Millennial and Gen Z workers cited not being paid enough, 72% and 70% respectively, as the main reason for contemplating leaving their current roles in 2022. As Gen Z workers are twice as likely to seriously consider quitting their jobs, it is possible that they are less concerned about the negative consequences.
One common complaint for Millennial and Gen X workers that did not make the top five for Gen Z was a lack of strong leadership. Fifty-six percent of Gen X professionals & 34% of Millennials listed this as a cause for potential resignation, but this concern didn’t make the top ranking for Gen Z. This might be because older workers have had more time to grow in their organizations and consequently get more familiar with the leadership and the internal workings of their organizations.
If you’re a working professional, chances are you can relate to some of the regrets shared by others in this study. Perhaps some of these insights will be helpful in guiding you to avoid the mistakes of those who came before you. The data shows that investing in retirement savings and negotiating for higher salaries can prevent some of the most common regrets that crop up among seasoned career professionals, and upskilling early in your career can help avoid the most common pain point for early career professionals.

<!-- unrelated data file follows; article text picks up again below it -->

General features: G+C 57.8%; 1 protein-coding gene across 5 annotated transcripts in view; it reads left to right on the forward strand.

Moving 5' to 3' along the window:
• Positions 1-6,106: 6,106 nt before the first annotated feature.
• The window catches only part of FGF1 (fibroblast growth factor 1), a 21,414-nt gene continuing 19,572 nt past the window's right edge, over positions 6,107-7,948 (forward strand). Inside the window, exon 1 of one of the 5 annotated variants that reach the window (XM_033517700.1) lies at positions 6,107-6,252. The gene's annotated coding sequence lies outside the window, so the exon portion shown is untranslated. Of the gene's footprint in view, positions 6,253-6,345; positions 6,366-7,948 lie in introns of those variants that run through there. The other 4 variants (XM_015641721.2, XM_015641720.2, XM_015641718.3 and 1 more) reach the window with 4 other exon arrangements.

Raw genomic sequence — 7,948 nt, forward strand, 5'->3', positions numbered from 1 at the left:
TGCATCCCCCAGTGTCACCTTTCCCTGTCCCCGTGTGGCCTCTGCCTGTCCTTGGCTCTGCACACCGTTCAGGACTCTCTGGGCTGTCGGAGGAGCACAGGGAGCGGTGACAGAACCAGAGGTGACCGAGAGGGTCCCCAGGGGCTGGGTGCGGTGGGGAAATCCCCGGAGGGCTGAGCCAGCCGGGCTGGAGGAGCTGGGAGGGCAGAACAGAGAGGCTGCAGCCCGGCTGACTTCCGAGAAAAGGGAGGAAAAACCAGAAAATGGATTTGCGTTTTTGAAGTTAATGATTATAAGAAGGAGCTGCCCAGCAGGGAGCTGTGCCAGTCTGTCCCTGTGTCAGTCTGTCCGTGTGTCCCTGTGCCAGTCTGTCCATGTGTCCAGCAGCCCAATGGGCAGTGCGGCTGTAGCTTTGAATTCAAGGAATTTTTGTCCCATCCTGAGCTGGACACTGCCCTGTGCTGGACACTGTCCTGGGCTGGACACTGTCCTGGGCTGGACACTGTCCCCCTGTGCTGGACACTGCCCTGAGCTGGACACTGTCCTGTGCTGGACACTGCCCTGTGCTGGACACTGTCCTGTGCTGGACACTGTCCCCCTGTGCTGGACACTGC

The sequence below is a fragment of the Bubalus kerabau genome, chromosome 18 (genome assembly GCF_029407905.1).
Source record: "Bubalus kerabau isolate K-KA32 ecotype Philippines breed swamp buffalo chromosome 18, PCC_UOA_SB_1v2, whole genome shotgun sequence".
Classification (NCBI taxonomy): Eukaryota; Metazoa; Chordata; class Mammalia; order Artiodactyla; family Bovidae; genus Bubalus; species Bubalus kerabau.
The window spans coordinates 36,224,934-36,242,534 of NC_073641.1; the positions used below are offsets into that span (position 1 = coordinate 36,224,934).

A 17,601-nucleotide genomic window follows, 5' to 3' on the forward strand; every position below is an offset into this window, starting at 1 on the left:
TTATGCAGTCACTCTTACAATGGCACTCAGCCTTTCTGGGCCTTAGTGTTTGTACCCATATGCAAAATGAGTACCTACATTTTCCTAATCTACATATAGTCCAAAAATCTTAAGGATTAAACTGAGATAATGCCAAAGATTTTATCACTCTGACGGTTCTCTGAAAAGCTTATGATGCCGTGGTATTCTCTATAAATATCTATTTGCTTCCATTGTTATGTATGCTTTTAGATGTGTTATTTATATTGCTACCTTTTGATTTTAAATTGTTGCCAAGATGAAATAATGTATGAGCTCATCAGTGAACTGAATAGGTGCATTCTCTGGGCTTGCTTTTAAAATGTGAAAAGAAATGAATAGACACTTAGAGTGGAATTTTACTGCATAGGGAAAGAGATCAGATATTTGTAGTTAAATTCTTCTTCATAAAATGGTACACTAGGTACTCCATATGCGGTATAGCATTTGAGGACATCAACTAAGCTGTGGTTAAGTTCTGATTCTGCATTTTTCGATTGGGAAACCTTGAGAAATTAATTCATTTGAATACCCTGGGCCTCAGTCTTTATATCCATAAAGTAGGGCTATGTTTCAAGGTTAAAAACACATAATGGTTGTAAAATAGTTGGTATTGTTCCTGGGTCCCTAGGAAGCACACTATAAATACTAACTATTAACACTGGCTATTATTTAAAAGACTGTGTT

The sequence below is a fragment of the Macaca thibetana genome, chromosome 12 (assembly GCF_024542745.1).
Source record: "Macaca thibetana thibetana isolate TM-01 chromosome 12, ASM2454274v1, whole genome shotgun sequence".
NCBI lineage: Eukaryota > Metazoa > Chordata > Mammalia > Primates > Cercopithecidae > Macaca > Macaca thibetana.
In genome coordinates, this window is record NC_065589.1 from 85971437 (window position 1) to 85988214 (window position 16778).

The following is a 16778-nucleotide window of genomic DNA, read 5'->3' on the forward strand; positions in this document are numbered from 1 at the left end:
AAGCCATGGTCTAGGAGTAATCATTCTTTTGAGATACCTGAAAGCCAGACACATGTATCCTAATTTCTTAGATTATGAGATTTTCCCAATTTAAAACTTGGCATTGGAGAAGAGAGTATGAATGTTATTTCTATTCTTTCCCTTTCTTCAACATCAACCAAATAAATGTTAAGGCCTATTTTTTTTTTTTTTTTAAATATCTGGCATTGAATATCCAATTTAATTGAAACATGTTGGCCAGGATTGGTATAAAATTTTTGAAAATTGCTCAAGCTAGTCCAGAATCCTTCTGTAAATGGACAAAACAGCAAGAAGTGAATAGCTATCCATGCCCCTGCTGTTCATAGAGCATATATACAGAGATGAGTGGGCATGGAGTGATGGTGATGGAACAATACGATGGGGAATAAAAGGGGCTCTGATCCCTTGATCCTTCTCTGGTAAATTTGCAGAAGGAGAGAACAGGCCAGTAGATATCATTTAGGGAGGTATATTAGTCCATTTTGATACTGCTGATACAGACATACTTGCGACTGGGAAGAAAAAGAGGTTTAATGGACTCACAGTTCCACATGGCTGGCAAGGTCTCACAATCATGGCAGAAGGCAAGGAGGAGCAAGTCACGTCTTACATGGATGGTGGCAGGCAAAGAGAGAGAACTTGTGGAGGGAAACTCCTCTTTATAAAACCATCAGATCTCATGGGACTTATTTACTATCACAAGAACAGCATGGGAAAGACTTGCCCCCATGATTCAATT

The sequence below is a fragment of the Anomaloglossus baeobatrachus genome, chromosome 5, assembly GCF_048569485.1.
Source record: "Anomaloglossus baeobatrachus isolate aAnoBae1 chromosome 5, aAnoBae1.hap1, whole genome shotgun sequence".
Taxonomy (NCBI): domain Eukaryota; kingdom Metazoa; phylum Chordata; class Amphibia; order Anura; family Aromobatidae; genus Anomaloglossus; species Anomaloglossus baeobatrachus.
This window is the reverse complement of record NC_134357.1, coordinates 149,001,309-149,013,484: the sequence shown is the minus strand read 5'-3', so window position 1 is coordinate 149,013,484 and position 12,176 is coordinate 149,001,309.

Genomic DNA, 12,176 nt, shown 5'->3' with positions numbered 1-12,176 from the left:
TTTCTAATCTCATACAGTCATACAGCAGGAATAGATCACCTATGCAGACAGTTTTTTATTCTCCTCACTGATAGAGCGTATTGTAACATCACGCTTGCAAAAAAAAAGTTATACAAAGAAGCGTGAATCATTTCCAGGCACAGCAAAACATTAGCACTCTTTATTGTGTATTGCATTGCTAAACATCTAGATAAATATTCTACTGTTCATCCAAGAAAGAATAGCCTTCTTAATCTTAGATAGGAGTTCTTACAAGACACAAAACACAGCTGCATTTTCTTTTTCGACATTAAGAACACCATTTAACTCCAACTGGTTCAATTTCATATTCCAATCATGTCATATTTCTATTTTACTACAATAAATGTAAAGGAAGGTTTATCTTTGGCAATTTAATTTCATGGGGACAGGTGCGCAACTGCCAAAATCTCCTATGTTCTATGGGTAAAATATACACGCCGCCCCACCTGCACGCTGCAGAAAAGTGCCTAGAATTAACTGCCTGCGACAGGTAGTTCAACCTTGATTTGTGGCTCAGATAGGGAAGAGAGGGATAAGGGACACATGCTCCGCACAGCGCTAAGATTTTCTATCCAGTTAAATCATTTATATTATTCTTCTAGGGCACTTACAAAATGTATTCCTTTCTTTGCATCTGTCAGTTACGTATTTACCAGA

If you’re an employer looking for ways to retain your key employees, improving compensation could yield dividends across all experience levels and industries. Support for continuing education, especially amoung younger workers and particular industries, may also contribute to stabilization.
For this project we surveyed 1,003 career professionals at varying stages of their careers. There were 351 early career, 398 midcareer, and 254 seasoned career respondents. 50% of respondents identified as women, while 48% identified as men, and 2% as nonbinary or preferring not to say. There are some issues with self-reported surveys, like telescoping, selective memory, and lying; respondents were disqualified for failing attention-check questions to better assure the survey results are accurate and answered truthfully.
The career path of a professional is filled with all sorts of unexpected twists and turns, and information can help you navigate that maze. If you’d like to share the findings of this study with your audience or someone you know, you are welcome to make it available to them. Just be sure your purposes are noncommercial and that you link back to this page.